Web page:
Not to be insensitive but

Not to be insensitive but from where I currently stand, which is on the diving board above the chemical soup, losing ones hair seems like a trivial side effect of chemotherapy.  Of course this is spoken (or rather written) at a time when I can still run my fingers through it, still whip up a sloppy bun, still use it to cover a spot on my shirt.

My hair has more or less defined my physical appearance and, for a time, self-image.  It is true that I have beautiful hair.  I can say this without it being boastful, for I truly had nothing to do with the hair that I have.  I didn’t work hard to achieve it.  Women of a certain age may recall from their possibly traumatic ‘tween years the saying that went: When they were handing out tits I thought they said ‘pits’ and said, “I’ll take two tiny ones” (which turns out in hindsight to have been a very fortunate misunderstanding on my part).  Well I don’t know what I said when they were handing out hair, but I must have shouted: “Give me awesome, wavy, golden locks or I’ll break your face.” Because that is exactly what I got.

At age six or seven I got a haircut called a pixie.  I looked like a skinny, freckled, redheaded boy.  My friends called me headward.  A pharmacist referred to me as “son.”

Scan 2

Maybe it was the trauma of “the headward period” that caused me to let it grow past my hips in the years that followed.  My Granny would brush it sometimes.  She’d put it up in a bun, in braids.  I could count on her to trim it for me, confident she’d never take off more than necessary.  Here is a photo Granny took just before a trim:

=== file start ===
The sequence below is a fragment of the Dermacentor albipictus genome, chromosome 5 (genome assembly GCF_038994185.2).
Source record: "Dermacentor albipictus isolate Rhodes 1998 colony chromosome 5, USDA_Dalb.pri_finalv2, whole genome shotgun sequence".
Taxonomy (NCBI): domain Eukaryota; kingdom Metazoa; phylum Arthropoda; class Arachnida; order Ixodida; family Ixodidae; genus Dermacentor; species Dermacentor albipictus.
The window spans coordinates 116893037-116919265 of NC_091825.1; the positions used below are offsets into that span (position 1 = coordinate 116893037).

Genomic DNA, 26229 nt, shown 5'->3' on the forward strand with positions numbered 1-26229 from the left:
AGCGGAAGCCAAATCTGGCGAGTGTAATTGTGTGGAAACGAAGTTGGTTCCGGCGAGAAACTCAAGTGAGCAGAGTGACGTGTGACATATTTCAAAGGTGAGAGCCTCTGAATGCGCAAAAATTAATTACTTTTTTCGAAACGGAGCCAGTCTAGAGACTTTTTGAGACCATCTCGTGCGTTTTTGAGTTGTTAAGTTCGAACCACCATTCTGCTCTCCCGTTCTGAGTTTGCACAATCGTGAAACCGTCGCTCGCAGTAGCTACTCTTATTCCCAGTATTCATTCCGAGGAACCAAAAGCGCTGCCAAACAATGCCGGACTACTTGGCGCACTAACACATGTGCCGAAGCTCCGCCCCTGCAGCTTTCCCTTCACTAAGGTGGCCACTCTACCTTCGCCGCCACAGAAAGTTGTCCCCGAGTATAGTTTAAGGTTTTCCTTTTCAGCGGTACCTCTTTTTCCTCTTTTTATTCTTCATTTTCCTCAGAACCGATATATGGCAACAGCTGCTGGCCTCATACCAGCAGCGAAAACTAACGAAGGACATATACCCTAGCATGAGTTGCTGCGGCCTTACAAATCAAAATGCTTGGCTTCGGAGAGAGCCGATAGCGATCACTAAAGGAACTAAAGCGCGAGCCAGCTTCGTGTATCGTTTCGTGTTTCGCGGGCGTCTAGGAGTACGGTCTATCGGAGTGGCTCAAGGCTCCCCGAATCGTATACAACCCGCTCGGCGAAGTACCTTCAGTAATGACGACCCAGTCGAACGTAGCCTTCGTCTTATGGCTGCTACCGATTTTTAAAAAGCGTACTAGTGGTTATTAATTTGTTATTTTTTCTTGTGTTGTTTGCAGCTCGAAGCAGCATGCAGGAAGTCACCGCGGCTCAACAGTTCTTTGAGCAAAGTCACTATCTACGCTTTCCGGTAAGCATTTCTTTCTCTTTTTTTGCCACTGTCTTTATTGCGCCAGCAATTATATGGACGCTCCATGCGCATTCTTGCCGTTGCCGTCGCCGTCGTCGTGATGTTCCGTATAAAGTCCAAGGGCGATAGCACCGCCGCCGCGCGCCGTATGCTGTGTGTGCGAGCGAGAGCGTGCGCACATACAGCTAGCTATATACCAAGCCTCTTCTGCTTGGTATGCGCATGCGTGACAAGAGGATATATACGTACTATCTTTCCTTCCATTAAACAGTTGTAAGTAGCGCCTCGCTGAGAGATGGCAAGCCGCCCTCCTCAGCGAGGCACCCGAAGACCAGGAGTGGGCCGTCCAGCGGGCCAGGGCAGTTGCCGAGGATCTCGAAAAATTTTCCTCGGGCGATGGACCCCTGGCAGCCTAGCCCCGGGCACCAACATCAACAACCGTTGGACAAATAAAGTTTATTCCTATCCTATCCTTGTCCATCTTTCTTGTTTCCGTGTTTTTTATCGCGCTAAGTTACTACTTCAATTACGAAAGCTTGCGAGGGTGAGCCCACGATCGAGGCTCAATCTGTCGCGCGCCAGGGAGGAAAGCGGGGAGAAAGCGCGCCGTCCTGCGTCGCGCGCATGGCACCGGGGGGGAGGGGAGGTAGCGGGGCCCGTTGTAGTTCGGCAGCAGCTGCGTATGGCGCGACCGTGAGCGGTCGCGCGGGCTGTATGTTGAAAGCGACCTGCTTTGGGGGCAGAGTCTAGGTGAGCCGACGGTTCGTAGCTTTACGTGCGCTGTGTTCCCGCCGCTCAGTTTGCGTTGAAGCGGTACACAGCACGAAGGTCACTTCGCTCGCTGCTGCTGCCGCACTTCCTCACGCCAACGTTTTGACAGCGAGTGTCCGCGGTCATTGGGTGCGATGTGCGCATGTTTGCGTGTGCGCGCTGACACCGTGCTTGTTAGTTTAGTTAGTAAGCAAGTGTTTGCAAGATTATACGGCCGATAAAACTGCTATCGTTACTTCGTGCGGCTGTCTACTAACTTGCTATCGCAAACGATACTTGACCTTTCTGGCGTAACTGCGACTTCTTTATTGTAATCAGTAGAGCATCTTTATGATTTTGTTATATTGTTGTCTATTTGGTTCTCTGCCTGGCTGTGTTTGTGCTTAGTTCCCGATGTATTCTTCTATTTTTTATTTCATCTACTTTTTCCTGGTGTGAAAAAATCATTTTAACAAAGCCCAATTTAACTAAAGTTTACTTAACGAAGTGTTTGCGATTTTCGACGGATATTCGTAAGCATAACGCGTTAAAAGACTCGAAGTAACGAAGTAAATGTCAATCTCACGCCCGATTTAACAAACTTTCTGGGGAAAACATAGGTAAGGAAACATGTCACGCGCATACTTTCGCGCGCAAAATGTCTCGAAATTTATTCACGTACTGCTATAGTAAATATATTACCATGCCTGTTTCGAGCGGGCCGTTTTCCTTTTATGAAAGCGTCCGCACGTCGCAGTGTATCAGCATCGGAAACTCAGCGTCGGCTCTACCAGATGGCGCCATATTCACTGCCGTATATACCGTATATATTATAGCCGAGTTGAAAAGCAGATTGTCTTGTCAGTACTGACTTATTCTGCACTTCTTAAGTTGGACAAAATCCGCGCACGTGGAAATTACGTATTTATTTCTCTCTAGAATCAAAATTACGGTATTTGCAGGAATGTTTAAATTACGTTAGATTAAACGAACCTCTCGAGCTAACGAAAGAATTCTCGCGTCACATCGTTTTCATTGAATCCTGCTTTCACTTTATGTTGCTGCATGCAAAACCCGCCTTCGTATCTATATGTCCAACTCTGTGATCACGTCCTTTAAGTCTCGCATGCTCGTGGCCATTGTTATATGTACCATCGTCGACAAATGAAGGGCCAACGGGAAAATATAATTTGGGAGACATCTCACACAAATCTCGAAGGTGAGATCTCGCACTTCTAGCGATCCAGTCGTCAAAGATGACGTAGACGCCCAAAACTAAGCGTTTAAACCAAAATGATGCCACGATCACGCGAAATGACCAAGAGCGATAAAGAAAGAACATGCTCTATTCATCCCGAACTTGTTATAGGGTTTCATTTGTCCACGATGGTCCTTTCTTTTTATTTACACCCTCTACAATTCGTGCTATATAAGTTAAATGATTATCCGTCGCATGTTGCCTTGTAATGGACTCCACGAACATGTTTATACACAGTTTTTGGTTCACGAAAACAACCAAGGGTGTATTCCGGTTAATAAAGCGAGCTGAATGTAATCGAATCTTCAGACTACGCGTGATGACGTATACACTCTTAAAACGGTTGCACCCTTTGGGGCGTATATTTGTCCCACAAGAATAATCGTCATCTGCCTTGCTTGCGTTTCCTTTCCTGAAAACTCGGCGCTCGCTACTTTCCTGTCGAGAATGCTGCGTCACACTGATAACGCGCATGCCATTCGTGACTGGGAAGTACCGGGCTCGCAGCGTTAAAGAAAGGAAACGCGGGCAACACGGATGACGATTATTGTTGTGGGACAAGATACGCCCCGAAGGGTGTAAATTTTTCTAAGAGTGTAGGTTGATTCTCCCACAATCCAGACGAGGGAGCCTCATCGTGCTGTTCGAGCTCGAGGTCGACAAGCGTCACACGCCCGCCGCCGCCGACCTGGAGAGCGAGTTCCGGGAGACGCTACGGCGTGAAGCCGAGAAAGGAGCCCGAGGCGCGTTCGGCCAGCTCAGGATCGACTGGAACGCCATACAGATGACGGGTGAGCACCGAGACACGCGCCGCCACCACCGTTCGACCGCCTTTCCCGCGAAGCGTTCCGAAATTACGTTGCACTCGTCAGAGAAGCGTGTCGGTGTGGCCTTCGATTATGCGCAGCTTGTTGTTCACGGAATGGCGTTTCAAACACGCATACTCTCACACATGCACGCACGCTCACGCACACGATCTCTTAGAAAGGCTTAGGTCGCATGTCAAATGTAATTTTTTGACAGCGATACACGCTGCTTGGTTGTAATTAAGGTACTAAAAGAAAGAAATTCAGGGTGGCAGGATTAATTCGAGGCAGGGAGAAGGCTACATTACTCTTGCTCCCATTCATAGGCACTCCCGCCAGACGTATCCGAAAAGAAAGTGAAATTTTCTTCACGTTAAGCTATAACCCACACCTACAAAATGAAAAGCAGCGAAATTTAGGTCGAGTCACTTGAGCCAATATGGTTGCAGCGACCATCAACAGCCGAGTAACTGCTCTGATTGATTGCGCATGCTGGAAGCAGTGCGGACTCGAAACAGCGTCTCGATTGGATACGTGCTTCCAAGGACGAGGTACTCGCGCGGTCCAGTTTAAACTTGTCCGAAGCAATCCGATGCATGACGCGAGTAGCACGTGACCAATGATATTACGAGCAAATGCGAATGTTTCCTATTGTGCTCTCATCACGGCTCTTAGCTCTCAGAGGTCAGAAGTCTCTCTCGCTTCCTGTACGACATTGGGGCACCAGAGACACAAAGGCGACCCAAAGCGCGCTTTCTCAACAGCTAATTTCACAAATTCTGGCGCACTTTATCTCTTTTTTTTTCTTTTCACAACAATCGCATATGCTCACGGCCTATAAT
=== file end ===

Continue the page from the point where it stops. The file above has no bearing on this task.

Scan 7

My boyfriend (now husband) had no particular opinion of, or attachment to, my hair.

“Should I leave it long?” I asked.


“I’m thinking of getting it cut short?” I tested.


Seriously? How could he not be in love with my hair and need me to keep it long? Wait – maybe there was more to me than that. Partly because of that, and partly just because I grew up, it no longer defined my appearance.

When I was a sophomore in college a boy that I’d never spoken to, but who I had a secret crush on, remarked one day as I walked by, “Don’t ever cut your hair.”

“I won’t,” I assured him, stunned and flattered by the crumb of attention.

Turns out I lied. By graduation it was shoulder length.

More recently my hair is long again, and kind of crazy, mostly a reflection of the cost of a good haircut and of my hectic life.


When my doctor was jotting notes about this next phase of my treatment, hair loss was the first item on her list of side effects.  The list included cardiovascular issues, low blood count issues, bladder issues, neuropathy, etc., all of which sounded way more scary to me than hair loss.  So why was that at the top of her list?  She said it is very “distressing” to patients.

This is a medical oncologist with years of experience at one of the top cancer hospitals in the world and she put distressing hair loss at the top of the side effect list.  Maybe I don’t have any idea what I am in for.  Will I easily handle the great shed ahead? Or will I join the distressed de-tressed?  I’ll let you know in a few weeks.

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2 Responses to Not to be insensitive but

  1. DarleneMAM says:

    Linda, you do have the most beautiful hair. And even though we are now “of a certain age,” you still look stunning in those long, luxurious locks. I look forward to the time when it grows back because then I know you are well on the road to great health.

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